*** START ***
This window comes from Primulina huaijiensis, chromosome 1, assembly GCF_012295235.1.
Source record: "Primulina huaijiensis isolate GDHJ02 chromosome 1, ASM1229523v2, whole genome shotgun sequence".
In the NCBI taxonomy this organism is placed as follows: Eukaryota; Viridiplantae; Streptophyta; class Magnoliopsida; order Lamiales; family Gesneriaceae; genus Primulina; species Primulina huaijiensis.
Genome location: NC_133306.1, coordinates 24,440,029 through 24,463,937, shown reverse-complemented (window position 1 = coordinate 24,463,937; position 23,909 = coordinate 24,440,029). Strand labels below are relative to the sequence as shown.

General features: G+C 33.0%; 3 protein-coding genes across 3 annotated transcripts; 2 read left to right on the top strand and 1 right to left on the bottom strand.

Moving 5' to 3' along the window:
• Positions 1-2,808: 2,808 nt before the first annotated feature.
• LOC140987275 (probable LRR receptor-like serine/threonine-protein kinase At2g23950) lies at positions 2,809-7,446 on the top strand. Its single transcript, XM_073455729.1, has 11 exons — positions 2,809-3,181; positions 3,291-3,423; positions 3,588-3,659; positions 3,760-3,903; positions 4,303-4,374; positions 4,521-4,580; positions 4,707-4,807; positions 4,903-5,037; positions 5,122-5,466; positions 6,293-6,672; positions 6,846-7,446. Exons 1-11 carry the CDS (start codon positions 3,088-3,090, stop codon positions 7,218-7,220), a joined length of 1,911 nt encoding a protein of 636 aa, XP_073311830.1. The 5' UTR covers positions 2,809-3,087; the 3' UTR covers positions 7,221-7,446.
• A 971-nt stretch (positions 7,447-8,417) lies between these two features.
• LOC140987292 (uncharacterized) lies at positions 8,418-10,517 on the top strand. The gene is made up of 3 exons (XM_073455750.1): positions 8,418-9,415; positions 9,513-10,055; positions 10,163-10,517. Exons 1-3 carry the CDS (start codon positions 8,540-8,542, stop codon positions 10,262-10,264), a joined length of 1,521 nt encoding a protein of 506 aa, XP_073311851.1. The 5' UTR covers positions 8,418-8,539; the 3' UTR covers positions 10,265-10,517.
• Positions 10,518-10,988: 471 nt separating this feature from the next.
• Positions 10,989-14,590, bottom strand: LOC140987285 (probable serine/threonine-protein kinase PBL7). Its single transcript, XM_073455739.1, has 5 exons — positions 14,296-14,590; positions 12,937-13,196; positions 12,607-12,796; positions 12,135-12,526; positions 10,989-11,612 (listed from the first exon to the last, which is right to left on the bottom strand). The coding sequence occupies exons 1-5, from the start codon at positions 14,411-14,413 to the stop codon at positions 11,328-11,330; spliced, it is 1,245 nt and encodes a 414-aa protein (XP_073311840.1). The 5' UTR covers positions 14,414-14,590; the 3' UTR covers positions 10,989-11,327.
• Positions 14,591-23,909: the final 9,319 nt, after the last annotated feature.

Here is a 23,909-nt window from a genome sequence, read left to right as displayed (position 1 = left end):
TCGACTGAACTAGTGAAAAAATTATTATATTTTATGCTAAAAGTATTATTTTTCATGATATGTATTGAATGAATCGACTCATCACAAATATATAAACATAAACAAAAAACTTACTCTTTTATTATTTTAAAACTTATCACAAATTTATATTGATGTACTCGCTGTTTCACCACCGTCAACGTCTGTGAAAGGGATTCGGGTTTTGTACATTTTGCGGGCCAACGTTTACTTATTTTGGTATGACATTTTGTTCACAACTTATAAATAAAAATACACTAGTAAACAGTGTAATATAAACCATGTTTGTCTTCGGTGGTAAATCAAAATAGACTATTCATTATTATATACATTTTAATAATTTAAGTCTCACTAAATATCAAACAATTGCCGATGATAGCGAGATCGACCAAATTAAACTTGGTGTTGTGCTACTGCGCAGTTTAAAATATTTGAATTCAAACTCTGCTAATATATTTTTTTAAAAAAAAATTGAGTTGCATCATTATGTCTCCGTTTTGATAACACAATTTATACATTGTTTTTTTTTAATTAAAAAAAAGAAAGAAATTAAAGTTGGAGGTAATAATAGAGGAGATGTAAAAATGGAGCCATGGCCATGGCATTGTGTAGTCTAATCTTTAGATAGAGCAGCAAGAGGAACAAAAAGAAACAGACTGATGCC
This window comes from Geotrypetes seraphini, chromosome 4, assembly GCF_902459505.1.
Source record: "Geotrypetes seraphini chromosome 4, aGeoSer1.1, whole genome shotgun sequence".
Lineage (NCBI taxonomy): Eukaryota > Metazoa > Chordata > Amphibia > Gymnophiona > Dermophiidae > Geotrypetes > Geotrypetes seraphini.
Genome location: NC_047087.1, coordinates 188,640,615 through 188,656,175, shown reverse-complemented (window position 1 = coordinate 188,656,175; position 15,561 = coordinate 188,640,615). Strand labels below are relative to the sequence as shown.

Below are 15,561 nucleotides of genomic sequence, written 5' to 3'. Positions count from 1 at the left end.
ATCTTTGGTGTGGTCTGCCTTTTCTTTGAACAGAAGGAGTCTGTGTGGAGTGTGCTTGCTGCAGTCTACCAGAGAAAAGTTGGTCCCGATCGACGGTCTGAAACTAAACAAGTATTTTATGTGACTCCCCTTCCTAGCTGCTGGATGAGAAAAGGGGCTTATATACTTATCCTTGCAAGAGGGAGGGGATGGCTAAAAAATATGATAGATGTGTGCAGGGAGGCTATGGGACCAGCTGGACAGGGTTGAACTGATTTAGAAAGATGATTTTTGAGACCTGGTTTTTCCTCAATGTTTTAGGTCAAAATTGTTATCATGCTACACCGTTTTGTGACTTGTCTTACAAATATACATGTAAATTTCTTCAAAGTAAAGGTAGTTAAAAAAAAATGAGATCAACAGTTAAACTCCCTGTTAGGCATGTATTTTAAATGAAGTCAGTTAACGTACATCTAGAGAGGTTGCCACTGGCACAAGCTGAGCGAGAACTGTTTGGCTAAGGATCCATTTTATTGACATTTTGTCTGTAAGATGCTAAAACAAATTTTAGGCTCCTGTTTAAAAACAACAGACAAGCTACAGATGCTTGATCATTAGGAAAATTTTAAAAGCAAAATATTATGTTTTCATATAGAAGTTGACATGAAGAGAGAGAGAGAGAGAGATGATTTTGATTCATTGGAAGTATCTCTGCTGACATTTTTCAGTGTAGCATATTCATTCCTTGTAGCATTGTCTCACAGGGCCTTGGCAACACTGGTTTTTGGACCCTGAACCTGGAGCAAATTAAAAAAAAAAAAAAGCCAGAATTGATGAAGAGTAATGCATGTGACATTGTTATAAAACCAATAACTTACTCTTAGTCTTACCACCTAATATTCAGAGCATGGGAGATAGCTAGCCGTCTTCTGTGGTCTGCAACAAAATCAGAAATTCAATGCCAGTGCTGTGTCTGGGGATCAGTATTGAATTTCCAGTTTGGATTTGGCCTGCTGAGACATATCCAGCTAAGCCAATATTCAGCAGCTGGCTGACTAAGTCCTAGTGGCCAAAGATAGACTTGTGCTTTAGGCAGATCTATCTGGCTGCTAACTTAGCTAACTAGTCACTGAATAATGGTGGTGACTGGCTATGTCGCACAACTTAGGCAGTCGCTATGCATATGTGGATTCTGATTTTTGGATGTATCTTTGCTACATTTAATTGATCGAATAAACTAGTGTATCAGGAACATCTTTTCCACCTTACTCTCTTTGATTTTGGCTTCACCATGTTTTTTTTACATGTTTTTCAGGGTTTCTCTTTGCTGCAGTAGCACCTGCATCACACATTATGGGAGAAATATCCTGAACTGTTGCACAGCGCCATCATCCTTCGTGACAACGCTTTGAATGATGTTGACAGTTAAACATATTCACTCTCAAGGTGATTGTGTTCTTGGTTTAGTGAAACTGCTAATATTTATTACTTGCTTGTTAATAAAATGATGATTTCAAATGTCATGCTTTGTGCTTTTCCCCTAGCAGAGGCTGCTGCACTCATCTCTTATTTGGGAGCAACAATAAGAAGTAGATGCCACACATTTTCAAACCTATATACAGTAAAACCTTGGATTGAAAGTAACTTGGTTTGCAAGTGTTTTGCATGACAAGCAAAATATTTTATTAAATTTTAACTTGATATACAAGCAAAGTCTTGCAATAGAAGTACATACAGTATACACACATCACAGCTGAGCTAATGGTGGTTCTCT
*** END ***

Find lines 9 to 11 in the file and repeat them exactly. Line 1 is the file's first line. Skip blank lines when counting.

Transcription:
• A 971-nt stretch (positions 7,447-8,417) lies between these two features.
• LOC140987292 (uncharacterized) lies at positions 8,418-10,517 on the top strand. The gene is made up of 3 exons (XM_073455750.1): positions 8,418-9,415; positions 9,513-10,055; positions 10,163-10,517. Exons 1-3 carry the CDS (start codon positions 8,540-8,542, stop codon positions 10,262-10,264), a joined length of 1,521 nt encoding a protein of 506 aa, XP_073311851.1. The 5' UTR covers positions 8,418-8,539; the 3' UTR covers positions 10,265-10,517.
• Positions 10,518-10,988: 471 nt separating this feature from the next.